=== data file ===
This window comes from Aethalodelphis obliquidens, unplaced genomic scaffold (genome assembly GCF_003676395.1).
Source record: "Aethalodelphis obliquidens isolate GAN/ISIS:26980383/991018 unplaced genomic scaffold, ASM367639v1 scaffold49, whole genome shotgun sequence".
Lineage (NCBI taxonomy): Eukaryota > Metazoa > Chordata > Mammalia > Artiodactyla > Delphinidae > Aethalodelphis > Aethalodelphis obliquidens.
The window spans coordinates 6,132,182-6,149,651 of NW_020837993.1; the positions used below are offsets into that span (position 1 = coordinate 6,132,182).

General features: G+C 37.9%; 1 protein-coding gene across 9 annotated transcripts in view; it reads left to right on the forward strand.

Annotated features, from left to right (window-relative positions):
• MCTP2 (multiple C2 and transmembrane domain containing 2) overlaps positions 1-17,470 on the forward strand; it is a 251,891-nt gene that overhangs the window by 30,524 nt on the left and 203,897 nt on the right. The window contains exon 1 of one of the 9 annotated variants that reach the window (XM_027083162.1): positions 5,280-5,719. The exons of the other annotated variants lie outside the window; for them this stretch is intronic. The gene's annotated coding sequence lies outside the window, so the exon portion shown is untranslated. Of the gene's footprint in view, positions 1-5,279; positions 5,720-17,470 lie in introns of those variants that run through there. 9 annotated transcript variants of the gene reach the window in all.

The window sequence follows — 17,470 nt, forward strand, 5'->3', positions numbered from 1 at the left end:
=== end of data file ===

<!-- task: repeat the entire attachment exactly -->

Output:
This window comes from Aethalodelphis obliquidens, unplaced genomic scaffold (genome assembly GCF_003676395.1).
Source record: "Aethalodelphis obliquidens isolate GAN/ISIS:26980383/991018 unplaced genomic scaffold, ASM367639v1 scaffold49, whole genome shotgun sequence".
Lineage (NCBI taxonomy): Eukaryota > Metazoa > Chordata > Mammalia > Artiodactyla > Delphinidae > Aethalodelphis > Aethalodelphis obliquidens.
The window spans coordinates 6,132,182-6,149,651 of NW_020837993.1; the positions used below are offsets into that span (position 1 = coordinate 6,132,182).

General features: G+C 37.9%; 1 protein-coding gene across 9 annotated transcripts in view; it reads left to right on the forward strand.

Annotated features, from left to right (window-relative positions):
• MCTP2 (multiple C2 and transmembrane domain containing 2) overlaps positions 1-17,470 on the forward strand; it is a 251,891-nt gene that overhangs the window by 30,524 nt on the left and 203,897 nt on the right. The window contains exon 1 of one of the 9 annotated variants that reach the window (XM_027083162.1): positions 5,280-5,719. The exons of the other annotated variants lie outside the window; for them this stretch is intronic. The gene's annotated coding sequence lies outside the window, so the exon portion shown is untranslated. Of the gene's footprint in view, positions 1-5,279; positions 5,720-17,470 lie in introns of those variants that run through there. 9 annotated transcript variants of the gene reach the window in all.

The window sequence follows — 17,470 nt, forward strand, 5'->3', positions numbered from 1 at the left end: